Friday assorted links


#3: I am curious to see how far this trend will go. I don't doubt that all kinds of drugs have medicinal benefits. What I am very skeptical about is exactly how this will disrupt / improve the current situation where people abuse these drugs for "recreational" use. Look at opioids. Did opioid based medicine help some people? It looks like it (not clear). Did that improve the situation of addicts? It looks like that has actually worsen. Pot might be an exception here since it is mostly mild and it has close to no risk of overdose. Everything else is a gamble.

Addicts need professional treatment. For everybody else, all this stuff should be over the counter. We need to break the monopoly channels that make supply too restrictive and too expensive.

Psychadelics are non-addicitve and have completely different risk profiles than opioids. And criminalization of drugs isn't very helpful in general.

"It looks like it (not clear)."

Opioids definitely help a lot of people and the second sad aspect of the problem over the past few years is that those who need the relief are often having a much harder time getting opioids.

Imagine how much good you'd do if you could come up with an effective pain medicine that wasn't addictive.

I've been working on it.

Addictive but cheap and not unhealthy would also be good.

4. The real estate market being described is the Rene Girard Del Boca Vista Phase One Hundred Fifty Six: where every house looks exactly like every other house. Why would the price differ for these houses. And this is "innovation" in the real estate market?

I only scanned the article. The one-design RE development isn't the meat of the thing.

I've sold two houses without RE agents. It's not easy. Most people can't do it. But, most people can't do their own, short-form 1040 income tax form, either.

The authors review the role of technology in bringing together buyers and sellers with less or without reliance on high-commission RE brokers/professionals.

Uniform house RE developments have been around at least since the late 1940's when on Long Island Levitt built thousands of houses of two models a one-level ranch and a two-story cape cod.

Negative externality? Without automation/technology, the too-big-to fail banks could not have put together those disastrous collateralized debt obligations (CDO's) which, among other financial catastrophes, brought down the World economy in 2008.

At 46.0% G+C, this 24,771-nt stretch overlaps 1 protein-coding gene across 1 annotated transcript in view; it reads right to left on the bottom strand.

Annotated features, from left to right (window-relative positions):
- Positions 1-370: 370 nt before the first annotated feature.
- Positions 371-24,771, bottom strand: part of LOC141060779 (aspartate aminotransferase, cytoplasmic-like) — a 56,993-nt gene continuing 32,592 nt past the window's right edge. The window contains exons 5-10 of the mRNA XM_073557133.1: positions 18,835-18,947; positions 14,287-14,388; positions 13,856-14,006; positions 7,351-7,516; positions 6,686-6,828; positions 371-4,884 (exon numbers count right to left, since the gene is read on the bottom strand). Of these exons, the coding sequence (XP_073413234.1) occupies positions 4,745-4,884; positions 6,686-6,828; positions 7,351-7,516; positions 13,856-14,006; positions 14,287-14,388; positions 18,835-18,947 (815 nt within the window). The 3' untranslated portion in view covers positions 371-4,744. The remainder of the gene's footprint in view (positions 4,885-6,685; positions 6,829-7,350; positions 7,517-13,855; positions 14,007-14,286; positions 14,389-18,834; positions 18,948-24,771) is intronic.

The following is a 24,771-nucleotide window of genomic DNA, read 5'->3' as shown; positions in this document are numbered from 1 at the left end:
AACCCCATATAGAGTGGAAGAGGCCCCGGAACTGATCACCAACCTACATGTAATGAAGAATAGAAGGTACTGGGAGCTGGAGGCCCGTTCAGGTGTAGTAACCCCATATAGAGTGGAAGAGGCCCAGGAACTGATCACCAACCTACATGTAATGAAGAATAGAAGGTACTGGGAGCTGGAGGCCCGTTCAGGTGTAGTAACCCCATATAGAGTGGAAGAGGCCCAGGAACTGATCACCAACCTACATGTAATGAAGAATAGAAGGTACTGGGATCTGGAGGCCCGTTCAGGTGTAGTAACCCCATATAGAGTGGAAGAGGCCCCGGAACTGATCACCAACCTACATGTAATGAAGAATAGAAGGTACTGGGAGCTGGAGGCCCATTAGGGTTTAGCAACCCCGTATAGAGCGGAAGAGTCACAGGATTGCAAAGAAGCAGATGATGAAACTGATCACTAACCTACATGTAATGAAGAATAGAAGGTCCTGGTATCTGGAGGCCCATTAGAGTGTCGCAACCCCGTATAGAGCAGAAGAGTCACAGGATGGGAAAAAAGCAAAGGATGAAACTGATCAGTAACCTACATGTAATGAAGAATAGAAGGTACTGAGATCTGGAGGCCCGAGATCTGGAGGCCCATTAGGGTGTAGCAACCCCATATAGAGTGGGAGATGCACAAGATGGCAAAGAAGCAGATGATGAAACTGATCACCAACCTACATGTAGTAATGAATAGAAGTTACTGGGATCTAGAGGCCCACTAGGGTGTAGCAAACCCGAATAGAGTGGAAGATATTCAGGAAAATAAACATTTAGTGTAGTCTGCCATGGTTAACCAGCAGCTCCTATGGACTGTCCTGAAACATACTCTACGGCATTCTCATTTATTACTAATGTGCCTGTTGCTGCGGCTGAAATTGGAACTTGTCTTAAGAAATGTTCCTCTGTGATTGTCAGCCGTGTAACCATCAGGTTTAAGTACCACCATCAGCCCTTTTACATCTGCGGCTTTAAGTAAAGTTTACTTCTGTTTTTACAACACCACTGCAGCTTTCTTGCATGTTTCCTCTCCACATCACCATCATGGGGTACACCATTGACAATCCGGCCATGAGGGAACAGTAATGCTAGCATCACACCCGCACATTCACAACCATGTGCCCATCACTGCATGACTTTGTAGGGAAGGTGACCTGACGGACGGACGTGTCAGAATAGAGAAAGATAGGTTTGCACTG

brought down the World economy in 2008.

The rate at which goods and services were produced in this country declined by about 5% over a nine month period. The 'world economy' was still there at the end of it. The places which suffered severely were Greece and Spain. Neither had cowboy bankers. Greece piled up foreign debt denominated in functionally German currency. Spain has long had dysfunctional labor markets attributable to their regulatory regime.

#3 I don't think stockmarkets need psychedelics to get high. Brazil's stockmarkets are in a record high. Brazil's economy has been growing so fast, American government has, recently, decided to call it a developed country. After just one year of Brazil's President Captain Bolsonaro's benevolent rule. It has never happened in history before. We probably won't see something like that again.

The whole story is here:

Wow. This is amazing. Truly, one of the greatest stories of our times. I would like to read a blog post about that.

This is indeed very impressive. If only Mr. Cowen would help us understand more about Bolsonaro's miracle.

Indded, Mr. Bolsonaro's economic policies (Bolsonomics) seem to be bery conducive to high growth and political estability. Compare and contrast with America's South American teacher's pets, Argentina and Chile, that seem to be collapsing. I think we have much to learn from Brazil's policies.

At one point, a man with an eye patch tapped Jane on her shoulder. “Jane, right?” the man said.
“Yes, here she is, and where might you be?” she said, turning around.
“I’m Rudolfo. Remember the Kandinsky’s Knees exhibit in March?”
“Oh, Rudolfo!” she exclaimed. “I thought those were apes,” she said. “tell me something,” she said, like waving a flag, a very small one. “Is poker an art?”
“As much as a piece of pie.”
“What’s happened to your eye?”
“It has become enflamed,” he said, revealing a yellow and orange snarl for a black eye.

Brazil is still the shithole of Latin America. Be sure to bring lots of toilet paper.

No, it is not. While the Argentinian regime is collapsing, Brazil is prospering mightly.

6. In junior high school, sharing the same piece of chewing gum was a way of showing affection. Is that more disgusting than kissing? As an adult I recall an incident at a restaurant with a group of friends where I took a few bites of food off my friend's plate and she took a few bites off my plate, much to the shock of the others at the table. Apparently, it signaled that we were more than "friends". Was it disgusting? Signaling: that's what we do, even when we don't know we are doing it.